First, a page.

Through a process riddled with hurdles, Brittney and Sean Milligan quickly learned that one of the most important steps they could take as prospective parents was to be their own advocates. “It is so important to advocate for yourself,” explained Brittney.
As the Milligan family prepared to adopt, they began to educate themselves. They found plenty of resources. “There’s a lot of information out there and not all of it is correct,” said Brittney. It wasn’t until they started attending MAPP classes that they finally had people who could give them the accurate answers they needed.
“I thought it was really good information, having not been around children much before this. I wasn’t sure what would be an appropriate punishment for something or how to handle some of the questions she would ask,” Brittney said.
“I have spent a lot of time with kids and I still found [MAPP] helped us narrow down what we were looking for,” Sean, who happens to be a special education teacher, chimed in. “I think it’s easy to go into the whole situation with rose colored glasses thinking everything is going to be perfect. They did a good job of toning down those expectations.”
Even after the Milligan’s completed MAPP training, there was more waiting to come. Attempting to have a social worker come out and perform a home study took months. Getting the approval was one of the biggest challenges that Brittney and Sean faced. “I think it can be easy to get frustrated by how long the whole process takes,” explained Sean.
Throughout the process, the couple continued advocating for themselves and they began to understand why pieces of it took so long. “When you actually meet the social workers and realize how big their caseloads are, and how many kids they are working with, you understand a little bit better why things take as long as they do,” Sean expressed. It was with this understanding that the couple started focusing their efforts on working with the social workers.
Sean and Brittney began to attend MARE adoption parties at Jordan’s Furniture while they were still fairly early in the process. Brittney explained, “We went to a few before we were actually ready to look for a child. That way when we were ready, we went in knowing how the events worked and how to speak with social workers.” Their logic was to talk to as many social workers as possible so that they had a better chance of making a lasting impression.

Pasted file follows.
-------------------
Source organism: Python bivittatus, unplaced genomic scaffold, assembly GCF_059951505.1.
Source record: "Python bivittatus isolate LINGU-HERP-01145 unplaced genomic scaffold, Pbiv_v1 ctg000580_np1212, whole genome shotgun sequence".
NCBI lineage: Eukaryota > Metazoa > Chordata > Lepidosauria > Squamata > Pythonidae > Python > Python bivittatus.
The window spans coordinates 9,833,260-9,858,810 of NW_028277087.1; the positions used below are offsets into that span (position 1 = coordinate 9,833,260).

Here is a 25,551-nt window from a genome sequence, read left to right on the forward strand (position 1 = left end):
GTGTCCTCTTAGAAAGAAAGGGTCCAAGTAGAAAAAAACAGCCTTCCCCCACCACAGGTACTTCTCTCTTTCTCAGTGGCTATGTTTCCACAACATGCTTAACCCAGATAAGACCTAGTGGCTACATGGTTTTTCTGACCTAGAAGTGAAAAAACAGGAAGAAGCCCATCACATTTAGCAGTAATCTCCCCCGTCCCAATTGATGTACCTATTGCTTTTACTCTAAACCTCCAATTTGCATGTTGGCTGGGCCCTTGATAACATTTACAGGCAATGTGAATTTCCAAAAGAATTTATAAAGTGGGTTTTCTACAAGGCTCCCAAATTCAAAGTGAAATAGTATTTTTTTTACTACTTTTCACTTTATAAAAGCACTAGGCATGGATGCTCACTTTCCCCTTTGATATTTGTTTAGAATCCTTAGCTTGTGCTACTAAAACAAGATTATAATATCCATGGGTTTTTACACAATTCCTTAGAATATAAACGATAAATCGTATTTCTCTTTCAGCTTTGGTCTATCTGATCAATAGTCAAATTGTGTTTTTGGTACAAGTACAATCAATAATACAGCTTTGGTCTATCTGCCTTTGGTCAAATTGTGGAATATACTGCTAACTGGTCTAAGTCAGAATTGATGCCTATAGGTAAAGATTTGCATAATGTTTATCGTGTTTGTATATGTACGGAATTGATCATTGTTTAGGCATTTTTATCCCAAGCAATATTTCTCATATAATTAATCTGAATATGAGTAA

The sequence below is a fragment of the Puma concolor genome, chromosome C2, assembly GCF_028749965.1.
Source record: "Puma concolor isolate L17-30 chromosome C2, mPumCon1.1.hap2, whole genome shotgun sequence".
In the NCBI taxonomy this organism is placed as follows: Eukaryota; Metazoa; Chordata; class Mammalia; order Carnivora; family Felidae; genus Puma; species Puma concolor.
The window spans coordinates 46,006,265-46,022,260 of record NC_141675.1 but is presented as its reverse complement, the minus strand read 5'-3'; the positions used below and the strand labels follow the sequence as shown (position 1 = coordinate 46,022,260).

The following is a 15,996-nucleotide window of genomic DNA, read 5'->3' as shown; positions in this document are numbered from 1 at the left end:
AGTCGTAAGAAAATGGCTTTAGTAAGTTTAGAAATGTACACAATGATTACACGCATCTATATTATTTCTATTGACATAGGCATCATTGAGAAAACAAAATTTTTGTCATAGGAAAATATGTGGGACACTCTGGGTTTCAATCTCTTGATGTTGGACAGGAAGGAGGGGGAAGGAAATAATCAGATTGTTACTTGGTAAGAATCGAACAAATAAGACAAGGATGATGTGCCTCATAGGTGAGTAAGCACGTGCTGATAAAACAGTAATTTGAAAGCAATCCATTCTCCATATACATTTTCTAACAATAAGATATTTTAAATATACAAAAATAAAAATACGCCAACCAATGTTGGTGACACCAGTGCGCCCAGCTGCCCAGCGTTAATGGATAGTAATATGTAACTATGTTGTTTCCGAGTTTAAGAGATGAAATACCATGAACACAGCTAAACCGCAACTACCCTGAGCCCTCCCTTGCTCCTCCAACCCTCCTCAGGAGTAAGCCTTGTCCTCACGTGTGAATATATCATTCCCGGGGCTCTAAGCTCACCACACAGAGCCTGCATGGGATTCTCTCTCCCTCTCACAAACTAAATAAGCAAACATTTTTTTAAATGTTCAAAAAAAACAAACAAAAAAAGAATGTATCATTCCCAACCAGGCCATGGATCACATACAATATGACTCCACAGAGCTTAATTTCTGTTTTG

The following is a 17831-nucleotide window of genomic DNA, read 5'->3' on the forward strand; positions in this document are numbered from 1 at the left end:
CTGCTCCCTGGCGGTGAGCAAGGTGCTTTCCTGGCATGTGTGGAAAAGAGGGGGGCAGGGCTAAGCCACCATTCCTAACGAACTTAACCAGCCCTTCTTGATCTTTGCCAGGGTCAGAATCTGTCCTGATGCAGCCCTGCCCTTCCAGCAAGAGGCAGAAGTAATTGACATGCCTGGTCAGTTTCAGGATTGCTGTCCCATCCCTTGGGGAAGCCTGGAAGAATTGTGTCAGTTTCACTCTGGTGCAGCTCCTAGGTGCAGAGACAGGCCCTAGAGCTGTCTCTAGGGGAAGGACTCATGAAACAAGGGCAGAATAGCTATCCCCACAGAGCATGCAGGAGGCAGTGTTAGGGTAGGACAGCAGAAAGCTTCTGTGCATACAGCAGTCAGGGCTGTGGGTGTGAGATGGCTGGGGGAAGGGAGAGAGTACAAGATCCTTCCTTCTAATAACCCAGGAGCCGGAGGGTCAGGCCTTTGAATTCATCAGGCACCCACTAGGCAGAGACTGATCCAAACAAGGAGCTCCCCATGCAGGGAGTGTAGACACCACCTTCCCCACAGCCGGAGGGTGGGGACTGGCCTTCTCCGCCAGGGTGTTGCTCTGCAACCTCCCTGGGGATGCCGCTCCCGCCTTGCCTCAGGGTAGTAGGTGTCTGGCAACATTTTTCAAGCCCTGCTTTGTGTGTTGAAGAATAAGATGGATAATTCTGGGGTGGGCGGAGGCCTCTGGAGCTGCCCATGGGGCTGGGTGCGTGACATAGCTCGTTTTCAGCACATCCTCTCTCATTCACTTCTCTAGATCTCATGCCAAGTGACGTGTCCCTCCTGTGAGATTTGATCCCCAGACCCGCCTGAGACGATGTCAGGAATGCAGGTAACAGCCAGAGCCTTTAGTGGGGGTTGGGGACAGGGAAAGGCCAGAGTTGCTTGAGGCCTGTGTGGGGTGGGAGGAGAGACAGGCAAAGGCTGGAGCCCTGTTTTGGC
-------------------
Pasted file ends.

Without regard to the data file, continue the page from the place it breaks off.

Their focus on self-advocacy combined with their understanding that social workers are a key part of the adoption process proved helpful when they saw their future daughter, Grace, on the MARE website for the first time. “The first time I saw Grace’s profile, she was listed with her brother,” Brittney said. “I just kind of looked at her and had this feeling that she was our daughter.”
The next time the couple searched for Grace’s profile, she was listed individually. Their adoption worker had decided to recruit for them separately, which made the idea of adopting her into their family a true possibility.
“The first day we met her, we went to her foster home,” Brittney explained. “She loved looking in the mirror and taking pictures of herself so we were being goofy and taking pictures of ourselves. She had no problem laughing and climbing into our laps and spending time with us, and I think that was the first time I really felt like we were a complete family.” Soon after, Grace moved in with Sean and Brittney, and nine months later her adoption was finalized.
In addition to all the waiting during the adoption process, the act of becoming a family took time as well. When Grace moved into the Milligan’s house, Brittney took two months of maternity leave to stay at home with her daughter. “It was the hardest two months of my life” she explained. Going from being a single person to all of a sudden having this little person attached to my leg all day was a hard to adjust to. It’s hard for the child to adjust to that too. Saying ‘Here’s your new family. Here’s your new house.’”
Brittney and Sean were able to rely on each other throughout the entirety of the adoption journey, and this didn’t stop when Grace moved in. The couple was able to provide support and breaks to each other, making the transition as smooth as possible for themselves and Grace.
“You have to kind of be able to roll with the punches. Things are going to take longer than you want them to,” explained Sean. “You are not going to get everything you thought you would out of the process. Your kid is not going to be whatever you dreamed they’d be. Ours isn’t. She’s better. She’s also ours.” Both Brittney and Sean agree that the process of adopting from foster care is tough, but it’s more than worth it.